New trials give hope for Parkinson's disease treatment
There has been a breakthrough in treatments for Parkinson’s disease and could spell a potential saving grace after a successful drug trial in Australia.
The new tests found those with the debilitating disorder improved patients symptoms and aided in stopping the progression of the degenerative disease.
The drug is giving new hope to those battling Parkinson’s and was developed in Victoria at the Royal Melbourne Hospital.
Doctor Andrew Evans told The New Daily the new trial showed a lot of promise for the future of broader treatments.
“It shows quite a lot of hope,” he said.
The phase one trials began 15 years ago and the drug was administered to18 Australian Parkinson’s disease patients in three volumes: Small, medium and large.
The results surprised Dr Evans who expected to see little results however improvements were shown in the patient’s symptoms in addition to them getting “better.”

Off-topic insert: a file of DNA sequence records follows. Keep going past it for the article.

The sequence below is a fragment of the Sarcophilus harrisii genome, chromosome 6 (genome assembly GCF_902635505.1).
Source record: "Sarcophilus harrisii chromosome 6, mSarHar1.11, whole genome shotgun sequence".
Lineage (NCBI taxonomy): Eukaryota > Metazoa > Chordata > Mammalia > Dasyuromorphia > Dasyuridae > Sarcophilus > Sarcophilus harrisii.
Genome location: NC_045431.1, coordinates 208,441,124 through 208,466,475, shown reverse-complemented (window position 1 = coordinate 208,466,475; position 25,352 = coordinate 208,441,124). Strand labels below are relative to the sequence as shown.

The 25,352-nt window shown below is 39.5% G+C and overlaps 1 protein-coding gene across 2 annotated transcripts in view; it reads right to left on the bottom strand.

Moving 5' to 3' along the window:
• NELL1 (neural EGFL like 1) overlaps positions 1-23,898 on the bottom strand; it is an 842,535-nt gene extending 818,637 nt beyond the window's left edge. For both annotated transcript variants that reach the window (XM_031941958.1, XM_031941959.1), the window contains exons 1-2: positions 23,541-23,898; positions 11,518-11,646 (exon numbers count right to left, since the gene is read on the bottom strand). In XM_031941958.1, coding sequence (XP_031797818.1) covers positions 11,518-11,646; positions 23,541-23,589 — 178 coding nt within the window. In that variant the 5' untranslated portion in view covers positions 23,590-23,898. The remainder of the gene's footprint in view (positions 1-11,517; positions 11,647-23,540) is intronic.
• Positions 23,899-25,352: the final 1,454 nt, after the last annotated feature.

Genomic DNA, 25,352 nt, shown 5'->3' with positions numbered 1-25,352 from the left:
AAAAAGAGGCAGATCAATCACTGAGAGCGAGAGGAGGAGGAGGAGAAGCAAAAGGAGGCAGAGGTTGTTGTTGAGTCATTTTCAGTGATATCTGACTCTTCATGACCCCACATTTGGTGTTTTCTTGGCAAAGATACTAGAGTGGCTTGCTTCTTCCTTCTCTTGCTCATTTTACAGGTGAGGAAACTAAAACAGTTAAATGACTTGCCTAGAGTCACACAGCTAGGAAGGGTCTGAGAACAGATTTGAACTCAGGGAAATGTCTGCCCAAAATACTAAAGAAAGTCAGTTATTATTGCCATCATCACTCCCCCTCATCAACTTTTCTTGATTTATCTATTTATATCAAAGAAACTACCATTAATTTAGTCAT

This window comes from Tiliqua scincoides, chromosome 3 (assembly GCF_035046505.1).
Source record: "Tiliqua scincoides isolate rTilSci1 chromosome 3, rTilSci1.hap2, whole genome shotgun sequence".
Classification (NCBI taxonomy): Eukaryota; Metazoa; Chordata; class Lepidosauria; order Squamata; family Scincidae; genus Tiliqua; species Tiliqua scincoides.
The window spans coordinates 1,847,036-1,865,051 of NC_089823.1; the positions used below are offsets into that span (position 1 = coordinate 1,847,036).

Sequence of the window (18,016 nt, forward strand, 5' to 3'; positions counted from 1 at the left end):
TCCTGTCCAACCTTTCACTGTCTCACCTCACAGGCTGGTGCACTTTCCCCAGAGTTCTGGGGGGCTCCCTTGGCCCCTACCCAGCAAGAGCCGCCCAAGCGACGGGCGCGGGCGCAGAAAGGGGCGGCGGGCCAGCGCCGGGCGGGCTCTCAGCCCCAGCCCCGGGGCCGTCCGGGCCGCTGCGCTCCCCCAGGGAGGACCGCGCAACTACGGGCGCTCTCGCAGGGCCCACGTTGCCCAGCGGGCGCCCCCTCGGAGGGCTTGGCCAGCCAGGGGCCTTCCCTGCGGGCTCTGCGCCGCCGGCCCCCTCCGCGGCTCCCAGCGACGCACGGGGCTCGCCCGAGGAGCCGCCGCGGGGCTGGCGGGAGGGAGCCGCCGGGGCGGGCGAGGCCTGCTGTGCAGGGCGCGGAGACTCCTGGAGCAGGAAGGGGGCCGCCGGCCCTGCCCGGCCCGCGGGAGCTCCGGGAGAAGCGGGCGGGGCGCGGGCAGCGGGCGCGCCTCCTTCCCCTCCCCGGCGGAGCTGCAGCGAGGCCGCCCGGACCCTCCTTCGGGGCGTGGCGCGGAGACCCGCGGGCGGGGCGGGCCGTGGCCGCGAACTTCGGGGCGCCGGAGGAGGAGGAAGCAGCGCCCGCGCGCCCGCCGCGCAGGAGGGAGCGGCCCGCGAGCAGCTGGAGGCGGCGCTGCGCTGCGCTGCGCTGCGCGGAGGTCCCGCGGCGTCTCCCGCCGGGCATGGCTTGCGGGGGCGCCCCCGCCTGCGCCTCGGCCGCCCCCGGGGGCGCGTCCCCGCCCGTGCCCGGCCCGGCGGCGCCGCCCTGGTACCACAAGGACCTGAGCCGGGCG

“This was more marked in higher-dose groups, who were given 72 milligrams of the drug a day,” he said.
“I was playing it down to patients at the start, saying, ‘This probably won’t make you feel better’. But people were coming back saying, ‘I feel better on this drug’.”
In Parkinson’s disease, some neurons in the brain are dead, some are ill and others remain functioning relatively well.
The improvements and positive findings were a result of the drug activating neurons in the brain.
“What the drug has done is bring back those sick neurons into functioning well,” Evans said.
While phase two tests are still underway, researchers are looking to develop more trials focussing on longer periods of time and larger groups of patients.
“The challenge in Parkinson’s is that it is a very slowly progressing disease,” Dr Evans said.
“… if you’re just slowing the progress of the disease, you do need to study people for longer.
“But if this drug holds up … maybe we can get (results) in a shorter amount of time.”